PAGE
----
As I painted my hallway, I daydreamed about how to spend the money. I would invest. Buy a bona fide piece of art. Some new furniture. And pay off debt. Ah — how together I was! Finding someone to fix the floor on short notice was hard, but Downtown Flooring on Queen Street West took pity on me.
My place hit the market five days later. A comparable unit in my building did, too, and for $5,000 less. We dropped our price a few days later. I’d emotionally committed to the new furniture, so the hypothetical RRSP investment was getting smaller.
The showings came quickly. I had one or two almost every day.
Selling a place with dogs is a nightmare. A lovely friend, Liane, offered to take my demons for a week. I truly believed it would be sold by the time I picked them up.
When that welcome wore out and my condo was still on the market, I had to get creative. The new plan was to take them to my (wonderful) sister’s place each morning and pick them up in the evening.
Surprisingly, that 20-minute detour before work wasn’t even the most irritating part. For me, the hardest adjustment was living in a showroom.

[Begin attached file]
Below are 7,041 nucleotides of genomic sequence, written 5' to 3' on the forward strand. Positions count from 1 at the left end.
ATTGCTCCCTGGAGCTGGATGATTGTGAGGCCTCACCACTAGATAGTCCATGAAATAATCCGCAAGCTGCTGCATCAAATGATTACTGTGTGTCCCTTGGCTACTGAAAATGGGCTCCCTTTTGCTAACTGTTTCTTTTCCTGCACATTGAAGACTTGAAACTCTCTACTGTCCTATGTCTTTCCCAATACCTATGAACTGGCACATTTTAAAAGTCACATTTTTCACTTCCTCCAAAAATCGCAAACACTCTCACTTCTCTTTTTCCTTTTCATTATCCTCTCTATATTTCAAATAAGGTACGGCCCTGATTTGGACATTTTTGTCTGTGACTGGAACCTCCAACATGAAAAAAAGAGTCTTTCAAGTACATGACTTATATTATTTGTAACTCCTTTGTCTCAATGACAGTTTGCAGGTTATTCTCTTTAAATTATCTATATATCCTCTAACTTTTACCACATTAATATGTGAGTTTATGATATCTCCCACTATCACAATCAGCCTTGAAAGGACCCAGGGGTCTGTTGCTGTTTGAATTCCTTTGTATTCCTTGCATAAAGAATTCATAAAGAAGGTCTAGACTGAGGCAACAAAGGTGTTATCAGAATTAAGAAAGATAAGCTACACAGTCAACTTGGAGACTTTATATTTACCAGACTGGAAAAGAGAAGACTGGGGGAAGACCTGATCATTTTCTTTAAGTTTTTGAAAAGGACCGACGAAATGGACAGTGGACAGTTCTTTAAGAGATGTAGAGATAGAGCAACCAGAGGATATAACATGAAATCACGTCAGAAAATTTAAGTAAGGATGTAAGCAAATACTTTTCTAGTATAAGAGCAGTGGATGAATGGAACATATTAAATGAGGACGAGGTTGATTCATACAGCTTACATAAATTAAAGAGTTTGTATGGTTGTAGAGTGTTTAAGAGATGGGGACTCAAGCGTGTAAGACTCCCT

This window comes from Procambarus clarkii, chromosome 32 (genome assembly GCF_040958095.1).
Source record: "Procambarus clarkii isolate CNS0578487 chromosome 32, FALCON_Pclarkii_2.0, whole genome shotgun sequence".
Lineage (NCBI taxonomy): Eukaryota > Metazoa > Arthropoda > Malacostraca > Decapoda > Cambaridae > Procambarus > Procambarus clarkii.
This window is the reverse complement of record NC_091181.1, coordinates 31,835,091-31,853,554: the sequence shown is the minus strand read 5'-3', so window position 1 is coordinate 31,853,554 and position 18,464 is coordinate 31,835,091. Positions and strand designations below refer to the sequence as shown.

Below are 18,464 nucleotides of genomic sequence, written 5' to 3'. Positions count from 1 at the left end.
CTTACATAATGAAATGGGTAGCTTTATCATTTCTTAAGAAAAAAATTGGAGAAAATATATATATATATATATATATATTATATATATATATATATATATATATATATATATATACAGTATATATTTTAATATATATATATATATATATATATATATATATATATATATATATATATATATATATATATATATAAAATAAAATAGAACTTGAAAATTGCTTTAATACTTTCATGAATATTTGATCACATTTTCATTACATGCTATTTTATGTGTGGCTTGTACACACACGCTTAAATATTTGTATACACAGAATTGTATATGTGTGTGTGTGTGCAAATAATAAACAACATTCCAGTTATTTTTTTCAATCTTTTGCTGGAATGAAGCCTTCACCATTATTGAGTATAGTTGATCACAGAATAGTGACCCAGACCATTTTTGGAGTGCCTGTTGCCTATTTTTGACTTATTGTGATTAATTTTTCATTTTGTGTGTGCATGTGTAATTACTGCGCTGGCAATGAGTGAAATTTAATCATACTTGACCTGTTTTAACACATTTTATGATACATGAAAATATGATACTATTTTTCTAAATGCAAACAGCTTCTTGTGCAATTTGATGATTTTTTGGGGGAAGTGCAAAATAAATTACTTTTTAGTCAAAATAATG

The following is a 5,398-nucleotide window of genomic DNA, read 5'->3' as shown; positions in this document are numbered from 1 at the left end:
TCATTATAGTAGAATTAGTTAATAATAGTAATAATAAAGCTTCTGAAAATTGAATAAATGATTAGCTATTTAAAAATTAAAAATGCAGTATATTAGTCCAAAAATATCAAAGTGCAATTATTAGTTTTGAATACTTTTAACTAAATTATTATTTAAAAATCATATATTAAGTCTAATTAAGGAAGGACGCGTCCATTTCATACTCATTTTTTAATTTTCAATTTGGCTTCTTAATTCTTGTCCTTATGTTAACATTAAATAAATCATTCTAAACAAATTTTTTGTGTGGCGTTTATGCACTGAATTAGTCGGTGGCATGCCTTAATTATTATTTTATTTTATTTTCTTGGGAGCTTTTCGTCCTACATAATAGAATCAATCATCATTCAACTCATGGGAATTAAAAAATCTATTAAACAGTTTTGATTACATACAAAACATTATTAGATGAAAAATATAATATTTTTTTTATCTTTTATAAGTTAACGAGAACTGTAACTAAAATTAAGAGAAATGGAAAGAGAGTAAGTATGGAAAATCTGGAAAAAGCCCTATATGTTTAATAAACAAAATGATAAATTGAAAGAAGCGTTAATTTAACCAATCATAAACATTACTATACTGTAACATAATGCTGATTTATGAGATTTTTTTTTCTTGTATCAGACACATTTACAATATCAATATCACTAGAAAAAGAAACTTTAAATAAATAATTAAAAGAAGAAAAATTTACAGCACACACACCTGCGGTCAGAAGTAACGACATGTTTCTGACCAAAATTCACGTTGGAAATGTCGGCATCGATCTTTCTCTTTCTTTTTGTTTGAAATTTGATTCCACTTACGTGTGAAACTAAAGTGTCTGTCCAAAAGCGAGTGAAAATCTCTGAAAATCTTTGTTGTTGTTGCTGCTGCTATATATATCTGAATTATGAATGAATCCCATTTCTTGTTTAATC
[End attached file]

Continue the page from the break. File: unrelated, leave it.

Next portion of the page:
Every single day I had to clean my place top to bottom. Towels had to be hung perfectly. The bed needed to look like an Ikea catalogue. And during the great declutter, I’d mindlessly moved half my possessions to my storage locker. I’d packed away my driver’s licence, all my pens and paper, my blender, knives, spare blankets and sheets, tool kit, DVDs, etc.
At the end of week three, we had 20 showings and no offers. We lowered the price to $319,000. So did the other unit. The market had slid to a standstill.
What had I gotten into?
The stress was suffocating.
Each day, I’d receive emails that someone was coming to view the unit. These strangers would come over and invade my personal sanctuary. They’d go through my cupboards and closets — I actually set traps to see if they went in my underwear drawer; apparently 15% of potential buyers do — and then I’d never hear from them again. Or worse! I’d get no “new showing” emails.
The rejection was soul crushing. Nause warned me about this feeling and reassured me I was fabulous and that it was about finding the right buyer. Empty words to my bruised ego.